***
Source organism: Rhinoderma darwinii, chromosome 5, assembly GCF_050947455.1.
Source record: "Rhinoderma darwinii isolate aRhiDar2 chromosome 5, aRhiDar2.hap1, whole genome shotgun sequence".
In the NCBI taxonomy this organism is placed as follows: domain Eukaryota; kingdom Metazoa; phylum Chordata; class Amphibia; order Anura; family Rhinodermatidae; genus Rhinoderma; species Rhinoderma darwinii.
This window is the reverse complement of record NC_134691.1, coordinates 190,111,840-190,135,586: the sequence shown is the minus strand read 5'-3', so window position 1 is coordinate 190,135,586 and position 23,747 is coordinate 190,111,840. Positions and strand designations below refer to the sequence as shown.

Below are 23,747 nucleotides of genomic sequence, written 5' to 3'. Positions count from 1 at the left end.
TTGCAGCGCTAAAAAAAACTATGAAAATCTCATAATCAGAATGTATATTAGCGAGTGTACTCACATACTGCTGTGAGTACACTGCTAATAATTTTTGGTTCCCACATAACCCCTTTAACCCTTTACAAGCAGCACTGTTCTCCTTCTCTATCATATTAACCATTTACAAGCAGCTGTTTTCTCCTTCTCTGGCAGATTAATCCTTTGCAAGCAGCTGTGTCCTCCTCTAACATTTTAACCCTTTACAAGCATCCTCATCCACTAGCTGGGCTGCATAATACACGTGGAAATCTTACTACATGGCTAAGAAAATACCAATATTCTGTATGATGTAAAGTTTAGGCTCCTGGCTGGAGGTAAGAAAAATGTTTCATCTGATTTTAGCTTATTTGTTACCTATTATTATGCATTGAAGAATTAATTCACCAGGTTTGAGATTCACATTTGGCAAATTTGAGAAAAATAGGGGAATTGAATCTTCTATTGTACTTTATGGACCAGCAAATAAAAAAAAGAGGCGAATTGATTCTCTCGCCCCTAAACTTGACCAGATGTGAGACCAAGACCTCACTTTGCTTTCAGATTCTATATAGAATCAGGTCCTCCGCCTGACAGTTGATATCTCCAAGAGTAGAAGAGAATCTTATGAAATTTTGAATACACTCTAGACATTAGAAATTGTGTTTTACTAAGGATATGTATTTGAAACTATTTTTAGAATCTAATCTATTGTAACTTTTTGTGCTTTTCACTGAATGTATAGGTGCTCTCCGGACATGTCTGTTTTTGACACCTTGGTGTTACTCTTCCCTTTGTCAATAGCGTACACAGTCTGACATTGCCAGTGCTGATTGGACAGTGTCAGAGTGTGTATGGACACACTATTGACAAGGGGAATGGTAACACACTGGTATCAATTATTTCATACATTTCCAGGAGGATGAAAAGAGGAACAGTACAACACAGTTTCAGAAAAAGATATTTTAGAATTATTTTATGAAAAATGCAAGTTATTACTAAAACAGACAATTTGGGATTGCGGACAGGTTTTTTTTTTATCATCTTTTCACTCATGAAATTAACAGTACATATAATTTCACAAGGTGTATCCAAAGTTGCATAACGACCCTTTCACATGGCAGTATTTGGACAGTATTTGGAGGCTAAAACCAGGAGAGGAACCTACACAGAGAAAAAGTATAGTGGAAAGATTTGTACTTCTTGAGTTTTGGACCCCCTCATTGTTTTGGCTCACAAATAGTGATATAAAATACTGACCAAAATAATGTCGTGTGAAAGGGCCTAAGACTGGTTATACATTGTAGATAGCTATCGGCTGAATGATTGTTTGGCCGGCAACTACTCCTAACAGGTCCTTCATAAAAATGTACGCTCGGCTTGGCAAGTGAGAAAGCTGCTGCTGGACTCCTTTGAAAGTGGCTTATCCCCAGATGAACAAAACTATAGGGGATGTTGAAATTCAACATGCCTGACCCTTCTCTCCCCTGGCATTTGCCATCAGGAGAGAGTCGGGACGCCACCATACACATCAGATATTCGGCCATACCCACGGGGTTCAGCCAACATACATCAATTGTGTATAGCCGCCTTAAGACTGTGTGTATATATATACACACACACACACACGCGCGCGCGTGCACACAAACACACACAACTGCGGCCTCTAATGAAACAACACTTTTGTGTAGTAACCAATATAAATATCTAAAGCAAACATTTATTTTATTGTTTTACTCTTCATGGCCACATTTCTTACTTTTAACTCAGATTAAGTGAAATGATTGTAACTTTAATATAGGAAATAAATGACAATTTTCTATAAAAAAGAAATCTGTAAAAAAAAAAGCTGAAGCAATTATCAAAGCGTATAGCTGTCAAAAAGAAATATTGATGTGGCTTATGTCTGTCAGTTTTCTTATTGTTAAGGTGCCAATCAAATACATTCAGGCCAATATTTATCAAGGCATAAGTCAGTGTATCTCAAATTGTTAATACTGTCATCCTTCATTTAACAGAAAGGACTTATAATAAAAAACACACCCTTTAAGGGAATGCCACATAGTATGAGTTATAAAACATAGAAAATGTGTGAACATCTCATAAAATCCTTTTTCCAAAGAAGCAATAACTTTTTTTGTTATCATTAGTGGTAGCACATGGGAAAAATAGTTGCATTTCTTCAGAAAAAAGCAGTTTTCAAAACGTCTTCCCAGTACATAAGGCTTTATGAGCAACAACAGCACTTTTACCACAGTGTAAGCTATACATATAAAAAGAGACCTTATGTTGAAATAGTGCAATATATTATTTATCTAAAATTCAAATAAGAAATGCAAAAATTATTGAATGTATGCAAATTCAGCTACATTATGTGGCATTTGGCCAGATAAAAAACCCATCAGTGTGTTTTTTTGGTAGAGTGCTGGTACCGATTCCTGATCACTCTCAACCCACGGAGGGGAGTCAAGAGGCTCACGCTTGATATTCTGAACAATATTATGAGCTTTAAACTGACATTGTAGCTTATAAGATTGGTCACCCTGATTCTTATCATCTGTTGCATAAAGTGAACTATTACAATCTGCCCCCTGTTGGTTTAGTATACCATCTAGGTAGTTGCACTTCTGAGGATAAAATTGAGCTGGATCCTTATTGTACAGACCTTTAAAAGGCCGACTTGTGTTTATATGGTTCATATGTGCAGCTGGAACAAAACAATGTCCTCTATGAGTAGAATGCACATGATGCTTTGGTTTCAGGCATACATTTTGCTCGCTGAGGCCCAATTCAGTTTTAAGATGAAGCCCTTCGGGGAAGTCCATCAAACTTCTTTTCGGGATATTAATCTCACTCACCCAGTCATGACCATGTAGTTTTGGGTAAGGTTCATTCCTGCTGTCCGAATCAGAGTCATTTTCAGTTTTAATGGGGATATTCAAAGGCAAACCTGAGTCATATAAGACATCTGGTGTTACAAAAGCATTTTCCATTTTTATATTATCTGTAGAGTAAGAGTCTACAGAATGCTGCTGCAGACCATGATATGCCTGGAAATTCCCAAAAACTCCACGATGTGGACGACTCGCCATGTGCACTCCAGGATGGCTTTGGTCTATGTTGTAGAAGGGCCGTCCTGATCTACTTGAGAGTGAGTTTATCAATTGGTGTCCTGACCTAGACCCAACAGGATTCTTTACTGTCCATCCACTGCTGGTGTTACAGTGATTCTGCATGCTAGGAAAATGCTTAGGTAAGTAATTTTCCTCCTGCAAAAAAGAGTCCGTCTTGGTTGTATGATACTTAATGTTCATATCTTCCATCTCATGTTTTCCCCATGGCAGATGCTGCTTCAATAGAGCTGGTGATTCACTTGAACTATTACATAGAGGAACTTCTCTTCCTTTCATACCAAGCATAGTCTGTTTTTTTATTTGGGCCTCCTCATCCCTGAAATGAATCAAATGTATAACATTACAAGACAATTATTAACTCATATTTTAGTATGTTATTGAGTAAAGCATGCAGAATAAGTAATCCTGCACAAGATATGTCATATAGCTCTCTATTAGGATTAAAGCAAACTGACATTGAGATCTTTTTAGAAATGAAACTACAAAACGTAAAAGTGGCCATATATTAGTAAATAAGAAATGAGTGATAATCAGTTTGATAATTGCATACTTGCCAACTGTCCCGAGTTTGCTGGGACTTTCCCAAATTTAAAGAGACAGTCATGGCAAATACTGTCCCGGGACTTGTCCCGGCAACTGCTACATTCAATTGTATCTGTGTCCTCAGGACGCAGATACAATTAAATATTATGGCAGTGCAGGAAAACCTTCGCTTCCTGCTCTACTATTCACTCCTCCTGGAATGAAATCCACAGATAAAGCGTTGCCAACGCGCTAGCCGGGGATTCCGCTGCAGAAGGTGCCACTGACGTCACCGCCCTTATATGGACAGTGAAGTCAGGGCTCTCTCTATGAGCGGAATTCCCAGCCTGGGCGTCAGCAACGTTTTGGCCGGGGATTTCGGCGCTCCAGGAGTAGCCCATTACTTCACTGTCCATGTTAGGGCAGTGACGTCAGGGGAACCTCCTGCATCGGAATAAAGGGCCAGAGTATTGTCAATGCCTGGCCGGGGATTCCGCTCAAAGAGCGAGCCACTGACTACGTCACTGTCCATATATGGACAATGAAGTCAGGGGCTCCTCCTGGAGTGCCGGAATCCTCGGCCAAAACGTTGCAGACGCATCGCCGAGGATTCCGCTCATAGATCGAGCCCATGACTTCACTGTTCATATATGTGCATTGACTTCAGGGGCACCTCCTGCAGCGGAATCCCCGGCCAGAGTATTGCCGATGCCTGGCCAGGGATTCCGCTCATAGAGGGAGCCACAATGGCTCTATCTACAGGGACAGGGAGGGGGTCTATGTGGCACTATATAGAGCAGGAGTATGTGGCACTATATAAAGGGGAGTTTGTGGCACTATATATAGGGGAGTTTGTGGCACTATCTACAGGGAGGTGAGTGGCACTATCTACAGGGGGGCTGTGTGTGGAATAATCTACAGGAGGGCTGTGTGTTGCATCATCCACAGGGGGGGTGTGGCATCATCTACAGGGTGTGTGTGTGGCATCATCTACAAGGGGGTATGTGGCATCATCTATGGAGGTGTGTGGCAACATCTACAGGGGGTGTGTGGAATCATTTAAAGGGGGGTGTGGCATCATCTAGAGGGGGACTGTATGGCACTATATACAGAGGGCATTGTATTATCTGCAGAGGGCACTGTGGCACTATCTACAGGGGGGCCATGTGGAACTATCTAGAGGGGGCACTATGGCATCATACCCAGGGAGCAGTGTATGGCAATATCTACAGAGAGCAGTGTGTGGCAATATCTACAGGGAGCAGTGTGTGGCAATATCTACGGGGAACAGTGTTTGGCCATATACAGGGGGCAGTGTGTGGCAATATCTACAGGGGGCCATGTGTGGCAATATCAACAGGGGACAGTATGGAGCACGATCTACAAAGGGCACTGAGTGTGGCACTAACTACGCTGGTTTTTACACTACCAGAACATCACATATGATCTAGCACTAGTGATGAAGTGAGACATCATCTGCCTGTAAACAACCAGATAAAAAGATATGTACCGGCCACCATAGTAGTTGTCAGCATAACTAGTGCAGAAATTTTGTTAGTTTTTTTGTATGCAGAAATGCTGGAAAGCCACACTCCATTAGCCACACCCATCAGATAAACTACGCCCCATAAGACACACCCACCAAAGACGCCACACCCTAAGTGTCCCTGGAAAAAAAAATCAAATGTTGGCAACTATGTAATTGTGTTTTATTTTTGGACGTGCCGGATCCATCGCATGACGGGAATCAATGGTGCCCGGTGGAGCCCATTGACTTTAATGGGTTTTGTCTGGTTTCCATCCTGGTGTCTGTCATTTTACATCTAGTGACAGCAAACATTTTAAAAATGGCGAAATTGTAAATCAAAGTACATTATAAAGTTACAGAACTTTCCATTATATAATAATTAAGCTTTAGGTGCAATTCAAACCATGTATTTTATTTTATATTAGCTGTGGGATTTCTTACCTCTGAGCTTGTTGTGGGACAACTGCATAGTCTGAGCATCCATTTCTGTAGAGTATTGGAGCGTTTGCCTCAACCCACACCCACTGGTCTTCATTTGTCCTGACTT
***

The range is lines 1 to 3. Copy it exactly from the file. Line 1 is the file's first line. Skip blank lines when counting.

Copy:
Source organism: Rhinoderma darwinii, chromosome 5, assembly GCF_050947455.1.
Source record: "Rhinoderma darwinii isolate aRhiDar2 chromosome 5, aRhiDar2.hap1, whole genome shotgun sequence".
In the NCBI taxonomy this organism is placed as follows: domain Eukaryota; kingdom Metazoa; phylum Chordata; class Amphibia; order Anura; family Rhinodermatidae; genus Rhinoderma; species Rhinoderma darwinii.